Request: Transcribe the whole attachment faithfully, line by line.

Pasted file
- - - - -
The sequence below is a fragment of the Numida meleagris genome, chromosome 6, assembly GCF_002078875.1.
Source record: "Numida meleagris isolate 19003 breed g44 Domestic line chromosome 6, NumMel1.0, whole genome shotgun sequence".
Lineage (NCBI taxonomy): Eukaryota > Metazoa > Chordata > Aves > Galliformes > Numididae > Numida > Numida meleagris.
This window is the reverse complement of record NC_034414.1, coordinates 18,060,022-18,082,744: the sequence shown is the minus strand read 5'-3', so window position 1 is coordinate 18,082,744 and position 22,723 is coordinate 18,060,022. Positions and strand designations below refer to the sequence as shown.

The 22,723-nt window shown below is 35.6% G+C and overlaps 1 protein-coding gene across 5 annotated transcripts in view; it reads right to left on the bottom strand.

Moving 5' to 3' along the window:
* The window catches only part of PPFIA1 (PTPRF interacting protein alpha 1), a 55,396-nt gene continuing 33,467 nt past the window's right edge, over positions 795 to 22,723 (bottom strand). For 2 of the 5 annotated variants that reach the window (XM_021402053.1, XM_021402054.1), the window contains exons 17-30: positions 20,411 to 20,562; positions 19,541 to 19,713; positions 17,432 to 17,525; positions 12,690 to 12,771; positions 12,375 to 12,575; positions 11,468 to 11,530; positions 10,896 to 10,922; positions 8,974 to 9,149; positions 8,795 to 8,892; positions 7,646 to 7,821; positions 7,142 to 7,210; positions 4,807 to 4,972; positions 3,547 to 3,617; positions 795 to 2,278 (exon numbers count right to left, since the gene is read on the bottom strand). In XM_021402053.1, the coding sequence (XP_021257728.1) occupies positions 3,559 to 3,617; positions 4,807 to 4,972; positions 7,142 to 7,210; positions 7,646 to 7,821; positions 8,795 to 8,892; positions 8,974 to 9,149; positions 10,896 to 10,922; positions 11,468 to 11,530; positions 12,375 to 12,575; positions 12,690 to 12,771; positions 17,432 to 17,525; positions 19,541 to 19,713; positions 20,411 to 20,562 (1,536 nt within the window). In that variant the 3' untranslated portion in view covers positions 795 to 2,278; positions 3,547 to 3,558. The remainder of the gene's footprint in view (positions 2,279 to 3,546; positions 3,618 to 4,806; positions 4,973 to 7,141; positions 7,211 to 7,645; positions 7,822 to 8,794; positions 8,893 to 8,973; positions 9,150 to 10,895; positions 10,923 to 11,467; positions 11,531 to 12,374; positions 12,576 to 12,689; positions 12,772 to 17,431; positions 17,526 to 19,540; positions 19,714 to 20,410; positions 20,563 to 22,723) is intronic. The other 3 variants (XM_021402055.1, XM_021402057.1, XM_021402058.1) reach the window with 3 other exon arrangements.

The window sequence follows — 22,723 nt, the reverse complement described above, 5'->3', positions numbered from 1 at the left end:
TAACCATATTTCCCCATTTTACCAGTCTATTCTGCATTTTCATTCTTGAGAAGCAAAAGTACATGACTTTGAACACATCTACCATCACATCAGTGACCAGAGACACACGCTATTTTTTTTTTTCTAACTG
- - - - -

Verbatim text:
The sequence below is a fragment of the Numida meleagris genome, chromosome 6, assembly GCF_002078875.1.
Source record: "Numida meleagris isolate 19003 breed g44 Domestic line chromosome 6, NumMel1.0, whole genome shotgun sequence".
Lineage (NCBI taxonomy): Eukaryota > Metazoa > Chordata > Aves > Galliformes > Numididae > Numida > Numida meleagris.
This window is the reverse complement of record NC_034414.1, coordinates 18,060,022-18,082,744: the sequence shown is the minus strand read 5'-3', so window position 1 is coordinate 18,082,744 and position 22,723 is coordinate 18,060,022. Positions and strand designations below refer to the sequence as shown.

The 22,723-nt window shown below is 35.6% G+C and overlaps 1 protein-coding gene across 5 annotated transcripts in view; it reads right to left on the bottom strand.

Moving 5' to 3' along the window:
* The window catches only part of PPFIA1 (PTPRF interacting protein alpha 1), a 55,396-nt gene continuing 33,467 nt past the window's right edge, over positions 795 to 22,723 (bottom strand). For 2 of the 5 annotated variants that reach the window (XM_021402053.1, XM_021402054.1), the window contains exons 17-30: positions 20,411 to 20,562; positions 19,541 to 19,713; positions 17,432 to 17,525; positions 12,690 to 12,771; positions 12,375 to 12,575; positions 11,468 to 11,530; positions 10,896 to 10,922; positions 8,974 to 9,149; positions 8,795 to 8,892; positions 7,646 to 7,821; positions 7,142 to 7,210; positions 4,807 to 4,972; positions 3,547 to 3,617; positions 795 to 2,278 (exon numbers count right to left, since the gene is read on the bottom strand). In XM_021402053.1, the coding sequence (XP_021257728.1) occupies positions 3,559 to 3,617; positions 4,807 to 4,972; positions 7,142 to 7,210; positions 7,646 to 7,821; positions 8,795 to 8,892; positions 8,974 to 9,149; positions 10,896 to 10,922; positions 11,468 to 11,530; positions 12,375 to 12,575; positions 12,690 to 12,771; positions 17,432 to 17,525; positions 19,541 to 19,713; positions 20,411 to 20,562 (1,536 nt within the window). In that variant the 3' untranslated portion in view covers positions 795 to 2,278; positions 3,547 to 3,558. The remainder of the gene's footprint in view (positions 2,279 to 3,546; positions 3,618 to 4,806; positions 4,973 to 7,141; positions 7,211 to 7,645; positions 7,822 to 8,794; positions 8,893 to 8,973; positions 9,150 to 10,895; positions 10,923 to 11,467; positions 11,531 to 12,374; positions 12,576 to 12,689; positions 12,772 to 17,431; positions 17,526 to 19,540; positions 19,714 to 20,410; positions 20,563 to 22,723) is intronic. The other 3 variants (XM_021402055.1, XM_021402057.1, XM_021402058.1) reach the window with 3 other exon arrangements.

The window sequence follows — 22,723 nt, the reverse complement described above, 5'->3', positions numbered from 1 at the left end:
TAACCATATTTCCCCATTTTACCAGTCTATTCTGCATTTTCATTCTTGAGAAGCAAAAGTACATGACTTTGAACACATCTACCATCACATCAGTGACCAGAGACACACGCTATTTTTTTTTTTCTAACTG